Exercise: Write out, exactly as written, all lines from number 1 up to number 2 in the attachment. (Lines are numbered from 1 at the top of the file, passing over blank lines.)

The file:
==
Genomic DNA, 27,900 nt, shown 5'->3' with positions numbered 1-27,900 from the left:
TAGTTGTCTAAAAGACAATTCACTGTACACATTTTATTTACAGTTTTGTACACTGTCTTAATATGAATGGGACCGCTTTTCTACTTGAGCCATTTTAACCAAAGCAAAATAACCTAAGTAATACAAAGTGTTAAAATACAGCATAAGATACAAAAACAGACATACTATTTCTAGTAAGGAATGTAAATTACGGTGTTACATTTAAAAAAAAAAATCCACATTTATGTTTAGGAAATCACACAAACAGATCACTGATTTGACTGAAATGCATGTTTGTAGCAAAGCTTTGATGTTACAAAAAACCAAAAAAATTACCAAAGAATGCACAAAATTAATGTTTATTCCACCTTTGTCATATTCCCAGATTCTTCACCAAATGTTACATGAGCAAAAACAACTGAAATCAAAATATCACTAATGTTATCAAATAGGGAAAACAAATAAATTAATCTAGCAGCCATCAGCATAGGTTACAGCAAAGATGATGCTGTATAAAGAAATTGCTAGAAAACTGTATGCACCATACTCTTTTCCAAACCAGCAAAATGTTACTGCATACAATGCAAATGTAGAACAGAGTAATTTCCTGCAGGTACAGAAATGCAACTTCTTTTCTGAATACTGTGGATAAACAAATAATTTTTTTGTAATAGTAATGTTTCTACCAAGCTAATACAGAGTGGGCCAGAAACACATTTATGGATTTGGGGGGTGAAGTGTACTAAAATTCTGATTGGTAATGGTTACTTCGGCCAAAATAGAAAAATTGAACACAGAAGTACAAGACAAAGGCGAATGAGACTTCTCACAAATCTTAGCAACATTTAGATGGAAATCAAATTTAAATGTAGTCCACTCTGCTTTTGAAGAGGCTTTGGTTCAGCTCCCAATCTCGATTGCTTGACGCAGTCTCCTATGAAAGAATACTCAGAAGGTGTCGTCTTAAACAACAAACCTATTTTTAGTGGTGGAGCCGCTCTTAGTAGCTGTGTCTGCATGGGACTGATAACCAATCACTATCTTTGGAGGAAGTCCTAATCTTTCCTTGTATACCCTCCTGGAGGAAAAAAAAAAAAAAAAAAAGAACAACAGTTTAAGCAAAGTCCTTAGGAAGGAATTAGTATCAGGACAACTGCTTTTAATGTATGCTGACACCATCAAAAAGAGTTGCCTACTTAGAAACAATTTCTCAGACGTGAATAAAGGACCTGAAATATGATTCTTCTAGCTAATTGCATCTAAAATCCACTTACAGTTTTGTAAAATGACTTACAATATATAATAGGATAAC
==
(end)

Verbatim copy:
Genomic DNA, 27,900 nt, shown 5'->3' with positions numbered 1-27,900 from the left:
TAGTTGTCTAAAAGACAATTCACTGTACACATTTTATTTACAGTTTTGTACACTGTCTTAATATGAATGGGACCGCTTTTCTACTTGAGCCATTTTAACCAAAGCAAAATAACCTAAGTAATACAAAGTGTTAAAATACAGCATAAGATACAAAAACAGACATACTATTTCTAGTAAGGAATGTAAATTACGGTGTTACATTTAAAAAAAAAAATCCACATTTATGTTTAGGAAATCACACAAACAGATCACTGATTTGACTGAAATGCATGTTTGTAGCAAAGCTTTGATGTTACAAAAAACCAAAAAAATTACCAAAGAATGCACAAAATTAATGTTTATTCCACCTTTGTCATATTCCCAGATTCTTCACCAAATGTTACATGAGCAAAAACAACTGAAATCAAAATATCACTAATGTTATCAAATAGGGAAAACAAATAAATTAATCTAGCAGCCATCAGCATAGGTTACAGCAAAGATGATGCTGTATAAAGAAATTGCTAGAAAACTGTATGCACCATACTCTTTTCCAAACCAGCAAAATGTTACTGCATACAATGCAAATGTAGAACAGAGTAATTTCCTGCAGGTACAGAAATGCAACTTCTTTTCTGAATACTGTGGATAAACAAATAATTTTTTTGTAATAGTAATGTTTCTACCAAGCTAATACAGAGTGGGCCAGAAACACATTTATGGATTTGGGGGGTGAAGTGTACTAAAATTCTGATTGGTAATGGTTACTTCGGCCAAAATAGAAAAATTGAACACAGAAGTACAAGACAAAGGCGAATGAGACTTCTCACAAATCTTAGCAACATTTAGATGGAAATCAAATTTAAATGTAGTCCACTCTGCTTTTGAAGAGGCTTTGGTTCAGCTCCCAATCTCGATTGCTTGACGCAGTCTCCTATGAAAGAATACTCAGAAGGTGTCGTCTTAAACAACAAACCTATTTTTAGTGGTGGAGCCGCTCTTAGTAGCTGTGTCTGCATGGGACTGATAACCAATCACTATCTTTGGAGGAAGTCCTAATCTTTCCTTGTATACCCTCCTGGAGGAAAAAAAAAAAAAAAAAAAGAACAACAGTTTAAGCAAAGTCCTTAGGAAGGAATTAGTATCAGGACAACTGCTTTTAATGTATGCTGACACCATCAAAAAGAGTTGCCTACTTAGAAACAATTTCTCAGACGTGAATAAAGGACCTGAAATATGATTCTTCTAGCTAATTGCATCTAAAATCCACTTACAGTTTTGTAAAATGACTTACAATATATAATAGGATAAC